Liveness and the machine: improvisation in live audio-visual performance
Cooke, G 2011, 'Liveness and the machine: improvisation in live audio-visual performance', Screen Sound, vol. 2, pp. 9-26.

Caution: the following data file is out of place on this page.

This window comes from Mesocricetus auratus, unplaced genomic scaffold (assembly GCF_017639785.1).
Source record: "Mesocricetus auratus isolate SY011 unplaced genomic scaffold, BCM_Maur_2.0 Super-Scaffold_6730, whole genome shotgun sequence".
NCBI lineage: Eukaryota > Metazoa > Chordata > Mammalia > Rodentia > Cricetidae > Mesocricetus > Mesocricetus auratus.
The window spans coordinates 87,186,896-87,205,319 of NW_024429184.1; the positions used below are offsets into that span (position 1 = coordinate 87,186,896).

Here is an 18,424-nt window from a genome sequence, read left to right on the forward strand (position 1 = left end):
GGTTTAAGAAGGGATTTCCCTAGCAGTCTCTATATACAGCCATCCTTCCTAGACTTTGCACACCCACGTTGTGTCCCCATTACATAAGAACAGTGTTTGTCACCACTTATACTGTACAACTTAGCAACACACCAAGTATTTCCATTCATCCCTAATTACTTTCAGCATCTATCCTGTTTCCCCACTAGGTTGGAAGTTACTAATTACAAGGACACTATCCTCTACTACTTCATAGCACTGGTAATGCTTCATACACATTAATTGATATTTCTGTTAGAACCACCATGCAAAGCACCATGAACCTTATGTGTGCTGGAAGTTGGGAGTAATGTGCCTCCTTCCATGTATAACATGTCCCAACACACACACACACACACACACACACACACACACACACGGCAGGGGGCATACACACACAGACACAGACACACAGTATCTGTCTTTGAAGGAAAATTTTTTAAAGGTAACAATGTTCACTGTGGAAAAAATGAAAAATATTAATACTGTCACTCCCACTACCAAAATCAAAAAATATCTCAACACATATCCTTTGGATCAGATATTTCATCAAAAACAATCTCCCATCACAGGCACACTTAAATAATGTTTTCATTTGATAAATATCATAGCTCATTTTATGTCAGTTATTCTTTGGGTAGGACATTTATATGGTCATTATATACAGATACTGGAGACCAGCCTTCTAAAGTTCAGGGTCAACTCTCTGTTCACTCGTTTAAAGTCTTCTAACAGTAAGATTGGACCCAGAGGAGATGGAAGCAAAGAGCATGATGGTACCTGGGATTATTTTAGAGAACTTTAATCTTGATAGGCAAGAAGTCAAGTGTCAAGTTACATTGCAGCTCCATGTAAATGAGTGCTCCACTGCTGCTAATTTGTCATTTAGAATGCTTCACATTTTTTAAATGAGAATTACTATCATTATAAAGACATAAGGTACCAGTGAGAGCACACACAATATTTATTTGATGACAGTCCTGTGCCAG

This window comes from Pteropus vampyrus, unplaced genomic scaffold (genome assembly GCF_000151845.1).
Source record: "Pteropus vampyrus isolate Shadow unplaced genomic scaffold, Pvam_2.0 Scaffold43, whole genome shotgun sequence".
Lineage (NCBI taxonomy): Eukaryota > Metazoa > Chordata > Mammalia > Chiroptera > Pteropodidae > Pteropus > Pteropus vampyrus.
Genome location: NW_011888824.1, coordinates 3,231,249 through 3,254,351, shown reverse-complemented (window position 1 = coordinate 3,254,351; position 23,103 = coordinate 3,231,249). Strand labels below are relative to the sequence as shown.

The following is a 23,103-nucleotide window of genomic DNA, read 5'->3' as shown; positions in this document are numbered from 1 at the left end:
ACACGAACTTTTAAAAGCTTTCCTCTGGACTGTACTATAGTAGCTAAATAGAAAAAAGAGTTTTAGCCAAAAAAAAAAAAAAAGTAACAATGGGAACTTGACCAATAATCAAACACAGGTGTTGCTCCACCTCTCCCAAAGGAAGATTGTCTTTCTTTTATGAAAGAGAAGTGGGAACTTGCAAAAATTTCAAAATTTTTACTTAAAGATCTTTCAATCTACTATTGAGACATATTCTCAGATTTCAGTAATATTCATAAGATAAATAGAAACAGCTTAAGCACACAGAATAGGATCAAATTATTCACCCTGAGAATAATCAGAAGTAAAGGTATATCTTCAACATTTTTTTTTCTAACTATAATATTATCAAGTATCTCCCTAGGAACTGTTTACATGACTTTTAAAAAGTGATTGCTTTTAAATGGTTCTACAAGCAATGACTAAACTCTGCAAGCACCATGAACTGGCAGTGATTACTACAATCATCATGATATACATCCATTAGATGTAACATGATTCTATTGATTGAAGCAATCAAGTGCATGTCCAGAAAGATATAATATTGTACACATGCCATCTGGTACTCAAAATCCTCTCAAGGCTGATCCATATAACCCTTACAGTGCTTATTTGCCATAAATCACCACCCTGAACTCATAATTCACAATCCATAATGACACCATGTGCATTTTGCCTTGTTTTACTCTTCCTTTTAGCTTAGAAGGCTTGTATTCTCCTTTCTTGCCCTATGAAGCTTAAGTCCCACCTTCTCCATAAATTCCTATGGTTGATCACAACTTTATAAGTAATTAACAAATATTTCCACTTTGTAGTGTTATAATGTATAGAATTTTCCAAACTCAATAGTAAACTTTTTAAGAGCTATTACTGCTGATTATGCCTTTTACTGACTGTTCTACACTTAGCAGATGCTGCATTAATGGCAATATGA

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Live audio-visual performance is an emerging area of new media arts practice that crosses between, and draws upon, multiple artistic traditions and trajectories. Under a range of nomenclatures – VJing, Live Cinema, Live Media, Expanded Cinema – artists work solo and collaboratively with sounds and images, and significantly, they do this in a performance context. Liveness, then, with its associated notions of improvisation, spontaneity, singularity and ‘the event,’ plays a key role in how live audio-visual performance is understood, valued and marketed. Liveness is a selling point, a mark of difference that separates live performance from the recorded or ‘mediated’, such as music albums, films, television. But how live is live? And, to what degree is the live premised on what is programmed, prepared for, pre-arranged or composed? What assumptions are buried in the celebration of the live, the moment, the real-time? In this paper, with reference to my own practice as a collaborating performer in live audio-visual contexts, I shall discuss the relations between liveness and preparedness in live audio-visual performance.